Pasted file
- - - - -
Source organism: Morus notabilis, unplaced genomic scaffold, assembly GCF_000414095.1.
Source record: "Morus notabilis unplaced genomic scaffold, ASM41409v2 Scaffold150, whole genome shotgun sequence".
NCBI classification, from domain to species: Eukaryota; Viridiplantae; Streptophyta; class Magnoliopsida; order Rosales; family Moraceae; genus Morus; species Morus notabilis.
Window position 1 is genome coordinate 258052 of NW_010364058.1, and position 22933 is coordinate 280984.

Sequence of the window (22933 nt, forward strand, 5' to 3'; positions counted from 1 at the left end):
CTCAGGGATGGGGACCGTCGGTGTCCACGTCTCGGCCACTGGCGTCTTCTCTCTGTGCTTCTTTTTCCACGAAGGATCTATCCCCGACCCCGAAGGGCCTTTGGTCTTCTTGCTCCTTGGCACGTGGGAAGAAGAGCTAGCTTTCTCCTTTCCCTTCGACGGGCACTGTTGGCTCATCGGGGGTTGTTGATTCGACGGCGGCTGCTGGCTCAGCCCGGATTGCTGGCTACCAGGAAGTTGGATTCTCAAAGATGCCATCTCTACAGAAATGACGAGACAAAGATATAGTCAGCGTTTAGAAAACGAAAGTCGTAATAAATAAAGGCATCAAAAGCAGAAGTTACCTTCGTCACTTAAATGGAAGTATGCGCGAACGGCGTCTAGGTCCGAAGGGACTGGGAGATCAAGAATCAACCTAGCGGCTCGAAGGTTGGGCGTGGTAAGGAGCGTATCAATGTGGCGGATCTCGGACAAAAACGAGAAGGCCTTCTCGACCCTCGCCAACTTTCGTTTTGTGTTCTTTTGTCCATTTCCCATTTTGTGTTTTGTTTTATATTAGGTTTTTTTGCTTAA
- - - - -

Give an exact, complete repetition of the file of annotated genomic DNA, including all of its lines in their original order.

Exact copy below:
Source organism: Morus notabilis, unplaced genomic scaffold, assembly GCF_000414095.1.
Source record: "Morus notabilis unplaced genomic scaffold, ASM41409v2 Scaffold150, whole genome shotgun sequence".
NCBI classification, from domain to species: Eukaryota; Viridiplantae; Streptophyta; class Magnoliopsida; order Rosales; family Moraceae; genus Morus; species Morus notabilis.
Window position 1 is genome coordinate 258052 of NW_010364058.1, and position 22933 is coordinate 280984.

Sequence of the window (22933 nt, forward strand, 5' to 3'; positions counted from 1 at the left end):
CTCAGGGATGGGGACCGTCGGTGTCCACGTCTCGGCCACTGGCGTCTTCTCTCTGTGCTTCTTTTTCCACGAAGGATCTATCCCCGACCCCGAAGGGCCTTTGGTCTTCTTGCTCCTTGGCACGTGGGAAGAAGAGCTAGCTTTCTCCTTTCCCTTCGACGGGCACTGTTGGCTCATCGGGGGTTGTTGATTCGACGGCGGCTGCTGGCTCAGCCCGGATTGCTGGCTACCAGGAAGTTGGATTCTCAAAGATGCCATCTCTACAGAAATGACGAGACAAAGATATAGTCAGCGTTTAGAAAACGAAAGTCGTAATAAATAAAGGCATCAAAAGCAGAAGTTACCTTCGTCACTTAAATGGAAGTATGCGCGAACGGCGTCTAGGTCCGAAGGGACTGGGAGATCAAGAATCAACCTAGCGGCTCGAAGGTTGGGCGTGGTAAGGAGCGTATCAATGTGGCGGATCTCGGACAAAAACGAGAAGGCCTTCTCGACCCTCGCCAACTTTCGTTTTGTGTTCTTTTGTCCATTTCCCATTTTGTGTTTTGTTTTATATTAGGTTTTTTTGCTTAA